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Division over music styles displeases God, Mohler says

LOUISVILLE, Ky. (BP)–Too often churches divorce the Word of God from the songs they sing in worship, said R. Albert Mohler Jr., president of Southern Baptist Theological Seminary.
“In these days, it is the case that in the local church worship is often one of the most controversial issues,” Mohler said Oct. 19 in a chapel message, “Does God care what we sing?” based on Colossians 3:15-17, in conjunction with Southern Seminary’s 39th annual Church Music Institute, held Oct. 19-21.
“That which should most unite the people of God, a congregation at worship, has now become a divisive issue, as matters of taste and preference and style predominate in congregational discussions,” Mohler lamented. “One of the most important marks of the people of God is the mark of unity, and if nothing else, we know that division and debate over the issue of music in worship is a sign of disunity. It cannot be pleasing to God.”
Personal taste often divides congregations more than doctrinal or ecclesiastical issues, Mohler said. The sin of pride is usually the chief culprit for dividing a church when it comes to music.
“Our preferences must rule,” Mohler observed, noting that people argue certain music doesn’t speak to them or they can’t sing certain songs reverently.
“Many of our most precious and, to us, persuasive theological arguments are barely disguised arguments for personal preference,” Mohler said. “It just so happens that so many of our arguments from the Scriptures, clothed in rich theological terminology, come down to a justification of what we like and what makes us most comfortable.”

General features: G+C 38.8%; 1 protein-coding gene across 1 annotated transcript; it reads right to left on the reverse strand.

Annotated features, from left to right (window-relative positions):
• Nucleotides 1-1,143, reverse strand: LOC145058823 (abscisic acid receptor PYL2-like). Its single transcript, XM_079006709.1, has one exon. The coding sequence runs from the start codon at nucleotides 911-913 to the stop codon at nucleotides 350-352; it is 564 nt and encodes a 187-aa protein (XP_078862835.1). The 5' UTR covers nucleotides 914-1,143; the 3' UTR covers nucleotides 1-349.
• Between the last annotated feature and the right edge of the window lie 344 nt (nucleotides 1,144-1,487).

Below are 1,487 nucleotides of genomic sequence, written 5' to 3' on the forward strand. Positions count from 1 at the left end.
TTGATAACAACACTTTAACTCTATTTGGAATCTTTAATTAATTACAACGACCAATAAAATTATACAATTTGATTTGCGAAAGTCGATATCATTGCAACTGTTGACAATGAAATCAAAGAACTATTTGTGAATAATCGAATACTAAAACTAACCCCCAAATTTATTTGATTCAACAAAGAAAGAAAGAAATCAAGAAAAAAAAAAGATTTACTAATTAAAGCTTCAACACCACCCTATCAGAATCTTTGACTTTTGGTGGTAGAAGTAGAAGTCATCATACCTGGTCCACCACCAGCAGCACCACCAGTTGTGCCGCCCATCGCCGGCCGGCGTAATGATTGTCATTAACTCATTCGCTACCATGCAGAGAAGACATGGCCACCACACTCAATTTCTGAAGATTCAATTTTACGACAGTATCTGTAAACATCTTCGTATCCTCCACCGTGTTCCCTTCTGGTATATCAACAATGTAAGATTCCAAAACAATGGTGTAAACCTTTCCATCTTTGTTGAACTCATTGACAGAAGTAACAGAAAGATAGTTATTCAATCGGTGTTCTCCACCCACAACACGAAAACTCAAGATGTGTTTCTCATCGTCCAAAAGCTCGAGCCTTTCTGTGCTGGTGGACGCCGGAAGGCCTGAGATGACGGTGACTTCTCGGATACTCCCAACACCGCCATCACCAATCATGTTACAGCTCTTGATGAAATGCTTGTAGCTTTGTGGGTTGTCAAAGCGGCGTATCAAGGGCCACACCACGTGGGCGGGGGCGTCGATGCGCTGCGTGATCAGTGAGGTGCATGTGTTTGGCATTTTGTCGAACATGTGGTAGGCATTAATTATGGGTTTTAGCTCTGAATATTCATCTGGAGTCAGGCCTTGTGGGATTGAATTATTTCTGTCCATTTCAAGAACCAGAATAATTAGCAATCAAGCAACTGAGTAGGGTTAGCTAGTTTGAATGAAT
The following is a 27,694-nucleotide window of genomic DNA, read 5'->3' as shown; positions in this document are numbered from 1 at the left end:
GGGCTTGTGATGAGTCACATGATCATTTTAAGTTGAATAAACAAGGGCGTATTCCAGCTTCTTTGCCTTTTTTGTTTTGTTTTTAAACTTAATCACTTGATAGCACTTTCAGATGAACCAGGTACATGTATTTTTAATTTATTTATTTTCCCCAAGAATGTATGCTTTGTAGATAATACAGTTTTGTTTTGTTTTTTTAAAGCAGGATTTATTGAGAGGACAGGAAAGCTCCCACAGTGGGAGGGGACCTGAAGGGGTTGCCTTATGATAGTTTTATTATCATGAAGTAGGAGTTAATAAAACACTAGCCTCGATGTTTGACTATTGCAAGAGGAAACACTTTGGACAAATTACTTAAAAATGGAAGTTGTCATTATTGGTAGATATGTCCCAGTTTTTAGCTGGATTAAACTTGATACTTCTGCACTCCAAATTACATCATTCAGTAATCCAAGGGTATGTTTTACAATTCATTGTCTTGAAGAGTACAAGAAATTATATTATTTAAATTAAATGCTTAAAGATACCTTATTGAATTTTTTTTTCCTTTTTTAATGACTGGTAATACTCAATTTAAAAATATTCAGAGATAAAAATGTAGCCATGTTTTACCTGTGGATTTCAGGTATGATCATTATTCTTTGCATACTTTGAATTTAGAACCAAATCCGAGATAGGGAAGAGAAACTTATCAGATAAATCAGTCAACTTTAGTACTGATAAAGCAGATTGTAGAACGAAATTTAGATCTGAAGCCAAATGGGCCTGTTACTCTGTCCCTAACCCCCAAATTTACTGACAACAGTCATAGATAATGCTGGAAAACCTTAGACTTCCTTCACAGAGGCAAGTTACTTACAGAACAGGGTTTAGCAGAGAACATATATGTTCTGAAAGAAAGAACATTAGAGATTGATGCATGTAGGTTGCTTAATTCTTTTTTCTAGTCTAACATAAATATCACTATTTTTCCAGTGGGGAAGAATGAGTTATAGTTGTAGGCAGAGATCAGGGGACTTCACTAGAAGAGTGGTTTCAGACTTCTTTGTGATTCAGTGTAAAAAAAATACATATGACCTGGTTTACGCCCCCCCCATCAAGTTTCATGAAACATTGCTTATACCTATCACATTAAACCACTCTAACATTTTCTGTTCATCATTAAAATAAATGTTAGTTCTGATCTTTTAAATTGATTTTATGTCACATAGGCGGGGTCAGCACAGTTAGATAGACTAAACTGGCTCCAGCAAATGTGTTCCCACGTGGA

He pointed to the number of churches which offer “a cafeteria line of services. Something for everyone, but what you end up with is as many churches, as many different congregations, as you have worship styles.
“Something is wrong here and that which is wrong has more to do with theology than with taste or music,” Mohler said.
The lordship of Christ must determine what is sung in worship, he explained. Limitations in worship music should be set by vocabulary and content, not by the tune.
The prerequisite for worship music is the Word of God, Mohler said. “This means that a biblically illiterate congregation is automatically going to fail the test of singing God’s song God’s way.”
One of music’s main purposes, Mohler said, is teaching and admonishing believers. The absence of such teaching leads to spiritual poverty in many churches.
“One of the great divorces that is very dangerous in our churches is the divorce between the ministry of the Word and the ministry of the song,” he said.
In Colossians, the Apostle Paul uses three words for what Christians should sing: psalms, hymns and spiritual songs, Mohler recounted.
“Unless these three words refer to one song, there’s a license for a variety of musical forms in congregational singing,” he said. “We dare not sing what we do not believe in our hearts.”
True worship must be God-centered and God-directed, Mohler said. “We forget that it is God who is the Sovereign and we who are the subjects. The God-directedness of worship is not just one form of worship. It is the only form of worship.”
Mohler said he had developed a new appreciation for praise and worship music because much of it is God-directed, simple and Scripture-based, as are many of the church’s best-loved traditional hymns.
Both hymns and praise choruses, however, may also be “crude” and “self-directed,” he said, thus the kind of music Christians sing in worship should be based on theology.
Great leaders throughout church history, such as Augustine, Calvin and Luther, have been concerned that music does not override worship, Mohler said. “If you find yourself humming the tune rather than reciting the words, you have heard the wrong thing, and the music has not served the glory of God but robbed him of his glory.”
Mohler preached his sermon on his 40th birthday, an event celebrated by the Southern Seminary community following the chapel service. Students and faculty members sang “Happy Birthday” and presented Mohler with an oversized birthday card.

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  • Laura Rector